Cookieless WorldDigital Advertising

What Are First-Party Cookies, and How Can Brands Use Them to Reach Customers?

Illustrating first party cookies

Last Updated on: 23rd May 2024, 04:13 pm

The cookieless future is fast approaching, and this means that brands need to rebuild their marketing strategies around alternatives to third-party cookies. Navigating this new environment will require mastering a suite of tools, including another type of cookies: first-party cookies. 

To understand how you can make the most of first-party cookies, let’s dive into what they are, how they work, and how advertisers use them. 

Table of Contents:

What are first-party cookies, and how are they different from third-party cookies?

All cookies, whether first- or third-party, are stored in a user’s browser and designed to collect data about a user when they interact with a website. 

First-party cookies are limited to a single site but perform an important function. They can be used to remember that a user has previously logged into a site, set correct language settings, or even keep a shopping cart filled across multiple sessions. 

So far, so benign, which raises a question: 

Why are people so worried about the privacy implications of cookies? 

Well, unlike their site-bound counterpart, third-party cookies (also known as tracking cookies) can be used to track users across multiple websites. This allows companies to collect an enormous amount of data about a user’s browsing habits across the entire internet. 

This is incredibly useful for advertisers, who can use this information to understand what products or services, and what aspect of those products and services, a user might be interested in. However, the sheer scale of data collection has led to significant privacy concerns, and will ultimately lead to the elimination of third-party cookies as a tool. That said, the more privacy-friendly first-party cookie is here to stay and remains a powerful tool for marketers. 

How are first-party cookies used?

First-party cookies are remarkably flexible tools, limited only by the domain that they’re assigned to. Even before the cookieless future, first-party cookies have been actively integrated into many types of campaigns.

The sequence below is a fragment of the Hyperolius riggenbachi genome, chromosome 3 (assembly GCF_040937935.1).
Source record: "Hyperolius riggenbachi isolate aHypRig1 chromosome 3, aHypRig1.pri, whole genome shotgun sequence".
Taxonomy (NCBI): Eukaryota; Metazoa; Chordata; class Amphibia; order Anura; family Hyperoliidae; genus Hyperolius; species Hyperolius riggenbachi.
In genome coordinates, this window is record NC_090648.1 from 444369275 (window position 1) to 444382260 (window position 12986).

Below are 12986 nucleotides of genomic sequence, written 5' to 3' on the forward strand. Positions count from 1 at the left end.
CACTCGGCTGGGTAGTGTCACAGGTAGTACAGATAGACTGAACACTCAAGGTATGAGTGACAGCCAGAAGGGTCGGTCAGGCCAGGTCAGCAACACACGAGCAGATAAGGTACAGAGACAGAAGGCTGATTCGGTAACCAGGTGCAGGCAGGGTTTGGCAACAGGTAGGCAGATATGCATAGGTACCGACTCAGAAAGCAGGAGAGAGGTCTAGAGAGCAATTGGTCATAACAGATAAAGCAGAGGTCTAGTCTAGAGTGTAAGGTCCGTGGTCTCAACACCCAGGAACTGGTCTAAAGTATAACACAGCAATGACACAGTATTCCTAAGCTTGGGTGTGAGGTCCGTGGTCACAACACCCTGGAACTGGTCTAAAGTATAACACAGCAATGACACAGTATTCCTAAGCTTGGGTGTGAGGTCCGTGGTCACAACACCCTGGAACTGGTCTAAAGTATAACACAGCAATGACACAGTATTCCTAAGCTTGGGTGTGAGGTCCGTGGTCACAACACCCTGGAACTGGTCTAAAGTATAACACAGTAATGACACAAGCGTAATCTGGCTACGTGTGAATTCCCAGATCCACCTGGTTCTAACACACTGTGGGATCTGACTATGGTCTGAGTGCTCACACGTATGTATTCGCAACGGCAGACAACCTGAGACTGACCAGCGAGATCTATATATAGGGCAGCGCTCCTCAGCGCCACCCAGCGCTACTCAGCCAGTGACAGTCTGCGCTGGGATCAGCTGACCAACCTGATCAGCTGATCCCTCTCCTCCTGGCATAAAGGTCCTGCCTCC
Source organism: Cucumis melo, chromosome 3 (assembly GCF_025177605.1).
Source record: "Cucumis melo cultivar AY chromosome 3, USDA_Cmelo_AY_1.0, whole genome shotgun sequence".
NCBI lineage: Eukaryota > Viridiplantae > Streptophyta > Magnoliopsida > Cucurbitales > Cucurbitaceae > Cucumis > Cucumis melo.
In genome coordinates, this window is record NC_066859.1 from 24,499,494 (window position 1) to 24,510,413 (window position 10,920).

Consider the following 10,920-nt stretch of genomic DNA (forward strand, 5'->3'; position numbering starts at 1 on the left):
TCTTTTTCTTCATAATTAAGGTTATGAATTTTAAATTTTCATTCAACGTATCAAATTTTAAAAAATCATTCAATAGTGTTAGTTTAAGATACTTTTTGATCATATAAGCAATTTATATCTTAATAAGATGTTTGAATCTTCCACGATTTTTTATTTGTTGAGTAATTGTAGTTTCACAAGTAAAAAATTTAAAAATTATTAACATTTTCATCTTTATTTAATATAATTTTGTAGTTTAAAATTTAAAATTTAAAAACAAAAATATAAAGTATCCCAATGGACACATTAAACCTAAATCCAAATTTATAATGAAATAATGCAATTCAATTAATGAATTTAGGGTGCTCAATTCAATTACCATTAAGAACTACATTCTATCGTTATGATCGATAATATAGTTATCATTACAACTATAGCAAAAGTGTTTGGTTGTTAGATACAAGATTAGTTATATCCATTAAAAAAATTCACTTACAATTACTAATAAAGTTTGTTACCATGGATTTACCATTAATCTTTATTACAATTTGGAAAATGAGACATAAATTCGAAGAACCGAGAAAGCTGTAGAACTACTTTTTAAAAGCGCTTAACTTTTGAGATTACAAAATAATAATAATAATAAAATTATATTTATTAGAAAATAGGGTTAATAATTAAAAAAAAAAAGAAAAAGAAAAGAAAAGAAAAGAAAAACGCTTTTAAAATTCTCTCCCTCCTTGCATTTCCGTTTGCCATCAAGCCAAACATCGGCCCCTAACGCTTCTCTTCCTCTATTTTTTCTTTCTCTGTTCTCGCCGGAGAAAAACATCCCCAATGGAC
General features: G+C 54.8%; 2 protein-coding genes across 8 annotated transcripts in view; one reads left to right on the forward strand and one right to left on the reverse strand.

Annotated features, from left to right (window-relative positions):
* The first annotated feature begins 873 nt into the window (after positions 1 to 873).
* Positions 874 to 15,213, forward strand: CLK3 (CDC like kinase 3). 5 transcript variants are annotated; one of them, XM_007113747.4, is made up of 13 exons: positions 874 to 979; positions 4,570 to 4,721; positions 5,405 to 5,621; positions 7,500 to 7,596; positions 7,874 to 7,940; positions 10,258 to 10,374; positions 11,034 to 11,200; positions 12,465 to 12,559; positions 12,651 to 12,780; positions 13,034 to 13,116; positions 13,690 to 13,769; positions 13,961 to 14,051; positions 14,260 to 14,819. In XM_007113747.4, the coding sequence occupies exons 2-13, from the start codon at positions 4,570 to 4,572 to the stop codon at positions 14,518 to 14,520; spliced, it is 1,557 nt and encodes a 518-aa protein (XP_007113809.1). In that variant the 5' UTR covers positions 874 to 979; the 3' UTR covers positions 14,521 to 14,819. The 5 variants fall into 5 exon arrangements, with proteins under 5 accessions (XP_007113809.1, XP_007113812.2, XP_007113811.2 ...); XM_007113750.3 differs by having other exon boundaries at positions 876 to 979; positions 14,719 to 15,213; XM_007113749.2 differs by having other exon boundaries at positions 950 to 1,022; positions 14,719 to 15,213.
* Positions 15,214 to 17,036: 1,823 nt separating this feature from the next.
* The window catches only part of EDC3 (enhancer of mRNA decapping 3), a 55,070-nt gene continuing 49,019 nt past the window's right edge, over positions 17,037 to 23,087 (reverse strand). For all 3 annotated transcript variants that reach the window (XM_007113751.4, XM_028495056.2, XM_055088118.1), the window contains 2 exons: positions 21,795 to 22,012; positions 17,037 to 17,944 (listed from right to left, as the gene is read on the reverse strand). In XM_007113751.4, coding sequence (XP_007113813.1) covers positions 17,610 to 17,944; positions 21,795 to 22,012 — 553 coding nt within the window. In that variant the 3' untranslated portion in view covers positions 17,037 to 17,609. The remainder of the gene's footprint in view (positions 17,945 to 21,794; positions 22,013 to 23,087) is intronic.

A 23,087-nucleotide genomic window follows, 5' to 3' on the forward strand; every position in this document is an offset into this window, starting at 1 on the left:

In general, the way first-party cookies work is the same regardless of campaign type. First-party cookies can be used to collect data about a user’s interaction with a website or app, which can help tailor content to that user. This could include product searches, a user’s shopping basket, or what content they’re choosing to interact with. 

The advertiser or publisher can use first-party cookies to deliver personalized ads on a specific website with a given first-party cookie. This approach enables personalized ads that respect the privacy of the user. 

How first-party cookies are used in retargeting campaigns

In a retargeting context, the advertiser is using data that either they or their client already own, called first-party data. For retargeting campaigns, this will typically be information about how a user is interacting with an e-commerce site, which enables the advertiser to understand what products that user is interested in, what their likely order value is going to be, and where they are in the purchasing process. 

While first-party cookies cannot be directly used to personalize ads on other websites, they can help create privacy-preserving interest groups, for example, by using the Protected Audience API, which can then be targeted across the internet.

Let’s say you know a user has already looked at several products in the Ultrabook products category, but not made a purchase, then you place them in the “considering Ultrabook products” interest group. You can then show all users in this group adverts demonstrating the benefits of multiple products, giving them the information they can use to make a final decision and convert to a purchase. 

How first-party cookies are used in branding campaigns 

In branding campaigns, advertisers typically leverage publisher data. This includes information about the content that users on a site are interacting with, how they interact with that content, and how often they interact with the site. 

The publisher can then place these users into interest groups that marketers can display adverts to, without ever needing to know the user identity. This provides many of the benefits of third-party tracking cookies, without needing to track a user’s actions across multiple sites. 

Where do first-party cookies fit in the cookieless future? 

The methods already discussed will continue to function in the cookieless future, and will likely become an essential part of your advertising strategy. However, there will also be innovations in how we use first-party cookies, and one of the most interesting is the CHIPS API proposed by Google.

This will enable developers to create cookie partitions, which allow tools like Google Maps to be embedded in a publisher’s website and remember information about a user only on that website while enabling the proper functioning of this tool across the web.